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1 January 2018 El Niño Range Extensions of Pacific Sand Crab (Emerita analoga) in the Northeastern Pacific
Marjorie J. Wonham, Michael W. Hart
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Abstract

Many marine species are shifting poleward with global climate change, and many move on a shorter-term basis with periodic climate variations such as the El Niño Southern Oscillation (ENSO) and Pacific Decadal Oscillation (PDO). The Pacific sand crab Emerita analoga (Crustacea: Decapoda: Anomura: Hippidae) is a dominant member of the wave-exposed sandy beach macrofauna of California and Oregon. Its occasional records from Washington to Alaska have been taken to correspond to ENSO events. However, there are surprisingly few scientific or citizen-science records of its presence in this region. We report the first published record in over 30 years of E. analoga in British Columbia, and summarize historical published and unpublished records. Because this species is conspicuous and readily identifiable, we suggest the general absence of its published, institutional, and citizen-science records coincident with most historical ENSO events may be due to a lack of reporting. In California, E. analoga accumulates harmful algal bloom toxins, is consumed by crabs, fish, birds, and marine and terrestrial mammals, and serves as the intermediate host for a variety of parasites, including the peritonitis-inducing acanthocephalan implicated in sea otter mortalities. As coastal waters warm, we predict that E. analoga will colonize sandy beaches north of its current range, where it may serve as an abundant prey item and as a vector for the trophic transfer of toxins and parasites. Detecting changes in its abundance will require the continued observation and reporting of its records, which we encourage in academic, government, and citizen-science venues.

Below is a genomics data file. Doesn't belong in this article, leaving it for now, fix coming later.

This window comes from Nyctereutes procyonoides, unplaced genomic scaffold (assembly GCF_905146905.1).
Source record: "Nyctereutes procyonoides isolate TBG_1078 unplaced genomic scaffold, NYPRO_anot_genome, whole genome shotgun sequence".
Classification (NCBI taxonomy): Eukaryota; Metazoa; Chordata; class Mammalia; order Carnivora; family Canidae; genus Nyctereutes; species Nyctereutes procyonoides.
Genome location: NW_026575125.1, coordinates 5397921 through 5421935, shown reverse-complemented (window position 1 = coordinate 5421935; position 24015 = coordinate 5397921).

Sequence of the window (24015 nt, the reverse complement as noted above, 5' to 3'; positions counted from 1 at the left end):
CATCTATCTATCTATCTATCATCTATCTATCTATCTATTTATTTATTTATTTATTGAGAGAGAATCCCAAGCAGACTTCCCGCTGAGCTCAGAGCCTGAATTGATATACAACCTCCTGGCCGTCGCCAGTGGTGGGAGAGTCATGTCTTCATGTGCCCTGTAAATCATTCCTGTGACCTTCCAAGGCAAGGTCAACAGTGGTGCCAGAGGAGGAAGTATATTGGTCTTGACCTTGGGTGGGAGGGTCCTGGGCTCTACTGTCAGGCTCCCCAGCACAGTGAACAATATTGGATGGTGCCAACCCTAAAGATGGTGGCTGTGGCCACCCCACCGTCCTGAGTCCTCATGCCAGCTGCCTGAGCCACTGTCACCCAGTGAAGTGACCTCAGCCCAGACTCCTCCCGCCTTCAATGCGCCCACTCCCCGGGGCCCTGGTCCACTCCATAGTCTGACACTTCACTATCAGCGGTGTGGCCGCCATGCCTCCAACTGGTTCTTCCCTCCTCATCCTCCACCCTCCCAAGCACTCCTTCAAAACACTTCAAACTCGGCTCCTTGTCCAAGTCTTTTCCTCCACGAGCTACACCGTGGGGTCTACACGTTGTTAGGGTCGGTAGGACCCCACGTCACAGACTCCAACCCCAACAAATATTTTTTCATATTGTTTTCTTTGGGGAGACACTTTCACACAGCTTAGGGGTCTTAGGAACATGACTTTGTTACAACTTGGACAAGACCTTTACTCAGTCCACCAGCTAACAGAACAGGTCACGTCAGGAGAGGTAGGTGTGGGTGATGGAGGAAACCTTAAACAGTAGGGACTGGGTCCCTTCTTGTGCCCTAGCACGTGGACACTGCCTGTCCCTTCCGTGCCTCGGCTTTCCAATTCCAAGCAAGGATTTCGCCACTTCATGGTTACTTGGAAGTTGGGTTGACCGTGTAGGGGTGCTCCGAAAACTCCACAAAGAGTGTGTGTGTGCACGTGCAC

© 2018 by the Northwest Scientific Association. All rights reserved.
Marjorie J. Wonham and Michael W. Hart "El Niño Range Extensions of Pacific Sand Crab (Emerita analoga) in the Northeastern Pacific," Northwest Science 92(1), 53-60, (1 January 2018). https://doi.org/10.3955/046.092.0106
Received: 18 February 2017; Accepted: 5 August 2017; Published: 1 January 2018
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KEYWORDS
citizen science
climate change
Decapoda
Pacific Decadal Oscillation
parasites
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